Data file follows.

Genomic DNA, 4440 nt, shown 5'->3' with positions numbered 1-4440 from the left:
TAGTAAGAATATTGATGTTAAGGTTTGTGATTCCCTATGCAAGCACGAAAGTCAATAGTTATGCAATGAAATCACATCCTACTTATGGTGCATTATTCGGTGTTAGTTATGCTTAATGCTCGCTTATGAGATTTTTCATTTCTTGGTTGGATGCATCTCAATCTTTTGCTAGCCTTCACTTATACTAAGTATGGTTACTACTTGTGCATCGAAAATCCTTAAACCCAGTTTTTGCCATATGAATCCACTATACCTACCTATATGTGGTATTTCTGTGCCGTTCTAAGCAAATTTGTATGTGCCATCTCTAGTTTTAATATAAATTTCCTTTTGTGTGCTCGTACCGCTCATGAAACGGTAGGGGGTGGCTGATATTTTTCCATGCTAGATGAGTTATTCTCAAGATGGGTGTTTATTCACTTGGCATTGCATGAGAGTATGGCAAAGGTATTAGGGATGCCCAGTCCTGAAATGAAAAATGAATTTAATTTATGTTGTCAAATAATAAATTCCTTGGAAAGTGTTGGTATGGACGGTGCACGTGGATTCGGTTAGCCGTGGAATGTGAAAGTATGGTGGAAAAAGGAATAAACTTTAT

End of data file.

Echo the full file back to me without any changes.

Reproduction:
Genomic DNA, 4440 nt, shown 5'->3' with positions numbered 1-4440 from the left:
TAGTAAGAATATTGATGTTAAGGTTTGTGATTCCCTATGCAAGCACGAAAGTCAATAGTTATGCAATGAAATCACATCCTACTTATGGTGCATTATTCGGTGTTAGTTATGCTTAATGCTCGCTTATGAGATTTTTCATTTCTTGGTTGGATGCATCTCAATCTTTTGCTAGCCTTCACTTATACTAAGTATGGTTACTACTTGTGCATCGAAAATCCTTAAACCCAGTTTTTGCCATATGAATCCACTATACCTACCTATATGTGGTATTTCTGTGCCGTTCTAAGCAAATTTGTATGTGCCATCTCTAGTTTTAATATAAATTTCCTTTTGTGTGCTCGTACCGCTCATGAAACGGTAGGGGGTGGCTGATATTTTTCCATGCTAGATGAGTTATTCTCAAGATGGGTGTTTATTCACTTGGCATTGCATGAGAGTATGGCAAAGGTATTAGGGATGCCCAGTCCTGAAATGAAAAATGAATTTAATTTATGTTGTCAAATAATAAATTCCTTGGAAAGTGTTGGTATGGACGGTGCACGTGGATTCGGTTAGCCGTGGAATGTGAAAGTATGGTGGAAAAAGGAATAAACTTTAT